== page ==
Does anyone remember Mosh? How about Twango? You must remember Navteq, right? Just a few names to give you a hint of what Nokia is up to. There’s all this talk about Google these days and what they may be up to what comes to social networks and social media and challenging Facebook, so Nokia, Microsoft, and all the others are flying under radar with their plans in exactly the same field. Here’s a little insight to what Nokia may – or may not – be up to.
Nokia launched their Mosh service, bought Twango in 2007, and merged these and so much more under the brand Ovi. Everyone was comparing the Ovi store to iTunes, but has anyone noticed other resemblances? Does anyone even remember what Mosh and Twango were all about? Sharing, people, sharing! Sharing media, apps, inviting friends to see your uploaded family photos, advanced ability to upload directly from the mobile terminal… Did someone out there just whisper ‘Facebook’?
Mosh had already years ago eye on the content; shot, uploaded and for sharing with others. And so had Twango – all your photos online as soon as you take them and upload immediately, for all the world to see, and BTW, invite your friends and relatives to join the system as well. I guess this is the part where Marko Ahtisaari said, ”A-ha! Let’s mix this with travel!” And went off to start up Dopplr. Or perhaps he spoke about it long enough while still at Nokia, but no one listened. Until it became a success and Nokia decided to buy Dopplr for themselves. Nokia has quietly bought several small companies and start-ups with social media status, but as the purchases have been mostly concentrating on very small companies and with reasonably low price, no one has really paid attention to the big picture behind it.
The only big purchase that Nokia has made in the recent years was Navteq, a map/navigation company. And to general surprise, they give away map info for free. What’s wrong with them!? I’ll tell you what’s wrong.
What’s wrong is that Nokia has quietly collected all the pieces to a puzzle that soon is to be called a Social Network, with a pocketful of Mobility in it. In short, they have (at least) the following pieces ready;
- Navteq + Gate5 + Plazes = Maps/navigation data (location-based advertising),
- Dopplr (microblogging, travel data, networking),
- MOSH (apps),
- Twango (file/multimedia sharing, some networking),
- Ovi music store (Loudeye – well… music/multimedia),
- Instant Messaging (the OZ company, integrating IM tools),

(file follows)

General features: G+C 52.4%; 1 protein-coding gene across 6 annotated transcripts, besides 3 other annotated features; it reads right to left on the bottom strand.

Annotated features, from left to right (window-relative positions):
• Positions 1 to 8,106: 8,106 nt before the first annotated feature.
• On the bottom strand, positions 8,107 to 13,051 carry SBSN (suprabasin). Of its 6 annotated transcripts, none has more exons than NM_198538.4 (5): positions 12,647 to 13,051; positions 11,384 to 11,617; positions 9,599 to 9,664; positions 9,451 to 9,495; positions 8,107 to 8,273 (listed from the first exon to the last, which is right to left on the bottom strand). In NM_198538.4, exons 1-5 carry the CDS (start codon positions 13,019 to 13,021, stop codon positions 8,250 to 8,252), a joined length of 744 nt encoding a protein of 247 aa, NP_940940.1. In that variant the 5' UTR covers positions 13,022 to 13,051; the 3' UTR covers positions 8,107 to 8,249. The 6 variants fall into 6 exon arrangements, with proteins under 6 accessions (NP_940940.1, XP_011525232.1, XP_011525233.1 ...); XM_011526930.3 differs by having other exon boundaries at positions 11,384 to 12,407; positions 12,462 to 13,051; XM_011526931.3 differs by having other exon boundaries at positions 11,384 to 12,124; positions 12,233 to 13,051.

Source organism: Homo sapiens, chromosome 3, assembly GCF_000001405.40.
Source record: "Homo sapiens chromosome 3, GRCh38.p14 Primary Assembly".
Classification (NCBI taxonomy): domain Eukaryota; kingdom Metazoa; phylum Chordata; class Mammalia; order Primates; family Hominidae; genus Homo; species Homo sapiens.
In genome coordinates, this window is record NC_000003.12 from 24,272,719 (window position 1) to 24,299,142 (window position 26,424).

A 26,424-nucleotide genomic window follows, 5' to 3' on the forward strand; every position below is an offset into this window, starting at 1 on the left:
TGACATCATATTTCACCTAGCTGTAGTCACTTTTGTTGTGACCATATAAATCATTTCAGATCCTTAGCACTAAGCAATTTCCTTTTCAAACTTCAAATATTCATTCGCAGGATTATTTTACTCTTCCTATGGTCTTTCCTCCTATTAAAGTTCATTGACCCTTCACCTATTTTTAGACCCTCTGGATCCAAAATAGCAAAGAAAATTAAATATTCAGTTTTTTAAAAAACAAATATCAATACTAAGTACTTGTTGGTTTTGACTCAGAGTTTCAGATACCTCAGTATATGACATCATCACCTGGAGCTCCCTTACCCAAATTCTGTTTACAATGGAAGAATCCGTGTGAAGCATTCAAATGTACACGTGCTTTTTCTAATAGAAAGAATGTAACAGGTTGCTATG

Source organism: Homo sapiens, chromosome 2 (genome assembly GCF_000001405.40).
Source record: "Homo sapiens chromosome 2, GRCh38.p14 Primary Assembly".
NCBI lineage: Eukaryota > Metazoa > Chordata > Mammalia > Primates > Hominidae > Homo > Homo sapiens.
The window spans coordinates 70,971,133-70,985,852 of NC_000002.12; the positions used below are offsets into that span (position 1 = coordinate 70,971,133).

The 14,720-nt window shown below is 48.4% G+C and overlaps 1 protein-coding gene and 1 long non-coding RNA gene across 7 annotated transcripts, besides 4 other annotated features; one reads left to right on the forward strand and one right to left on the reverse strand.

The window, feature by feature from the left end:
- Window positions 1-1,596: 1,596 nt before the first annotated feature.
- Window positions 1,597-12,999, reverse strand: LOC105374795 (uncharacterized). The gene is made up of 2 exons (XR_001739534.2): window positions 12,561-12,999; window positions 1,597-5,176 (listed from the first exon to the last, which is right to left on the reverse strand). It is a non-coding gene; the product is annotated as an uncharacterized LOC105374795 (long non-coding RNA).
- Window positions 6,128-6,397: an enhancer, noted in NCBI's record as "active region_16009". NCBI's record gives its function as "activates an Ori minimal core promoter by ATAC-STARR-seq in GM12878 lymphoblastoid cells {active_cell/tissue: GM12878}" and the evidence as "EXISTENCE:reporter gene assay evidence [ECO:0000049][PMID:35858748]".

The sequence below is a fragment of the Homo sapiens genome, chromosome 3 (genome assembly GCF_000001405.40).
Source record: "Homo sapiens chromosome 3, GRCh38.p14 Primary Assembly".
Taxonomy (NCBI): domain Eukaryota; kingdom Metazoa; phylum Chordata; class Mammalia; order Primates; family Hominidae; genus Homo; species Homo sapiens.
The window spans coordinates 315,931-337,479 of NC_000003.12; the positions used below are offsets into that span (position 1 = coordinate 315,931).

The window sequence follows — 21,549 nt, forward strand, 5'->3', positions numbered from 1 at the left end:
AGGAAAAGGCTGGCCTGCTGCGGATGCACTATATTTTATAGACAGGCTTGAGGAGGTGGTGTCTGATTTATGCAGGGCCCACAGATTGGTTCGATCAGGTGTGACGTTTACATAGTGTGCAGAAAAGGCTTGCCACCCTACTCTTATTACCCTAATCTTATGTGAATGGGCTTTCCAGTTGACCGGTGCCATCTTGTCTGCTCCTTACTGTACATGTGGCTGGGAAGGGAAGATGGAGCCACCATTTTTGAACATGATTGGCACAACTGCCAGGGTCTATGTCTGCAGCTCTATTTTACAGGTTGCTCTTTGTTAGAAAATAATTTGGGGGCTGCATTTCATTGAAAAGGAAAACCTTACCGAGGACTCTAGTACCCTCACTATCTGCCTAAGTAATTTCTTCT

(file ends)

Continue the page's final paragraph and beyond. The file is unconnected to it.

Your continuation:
and the so-called old school pieces like
- text messaging (read: microblogging!),
- push-to-talk (voicemail, voice messages),
- mobile gaming (N-Gage),
- video calls, multimedia messaging, calendars, mobile email, mobile file editing tools and what-not, and of course they have Your address book!
It doesn’t take Einstein to figure out they have all the tools to build a top-notch social network with ALL the location-based data one can have, the BEST package of patents in the field to block anyone bulding similar mobile tools, and they have just about zillion old clients they can start convincing.
The question is, does Nokia really want to jump in the territory where they most likely end up competing with not just Facebook and all the other current networks, but also with Google and Microsoft – where is the comfort zone? It looks like Nokia has already started testing the idea with the release of a couple of interesting new applications; Nokia Labs has released mobile apps for e.g. Facebook and Twitter ’to ensure ease of use’ for these networks via mobile terminals, and they have just launched Nokia Listings for developing markets. The Nokia Listings service is said to be targeted for developing markets, are only available in India at the moment (expanding to other markets soon), and are more or less mobile advertising at its purest. You can find there listings for jobs, buy, sell, etc. Just like good old newspaper listings. Furthermore, there’s the Nokia Life Tools trial available in India - also focused on developing markets - where local farmers can reach information online regarding education, aggriculture, and other special services. More or less an experiment how low-income poorly educated people could benefit from accessing online information suited for their needs in areas where normal Internet connections and landline networks are almost nowhere to be found.
Combine all this with the rest, and we’ll soon be looking at a network with location-based listings and specifically suited services, pushed on your mobile added with multimedia, your location comes directly from your phone, and accepting an advertising message means you’re being sent a map with directions to the nearest relevant store – please bookmark this for your friends to find or update your ’Nokia Foursquare’ location and earn a badge… or something.
What do you think, is it going to be Nokia or someone else? Who´s the one to take social networking mobile? I mean FOR REAL, not just iPhone mobile! Throw me an idea!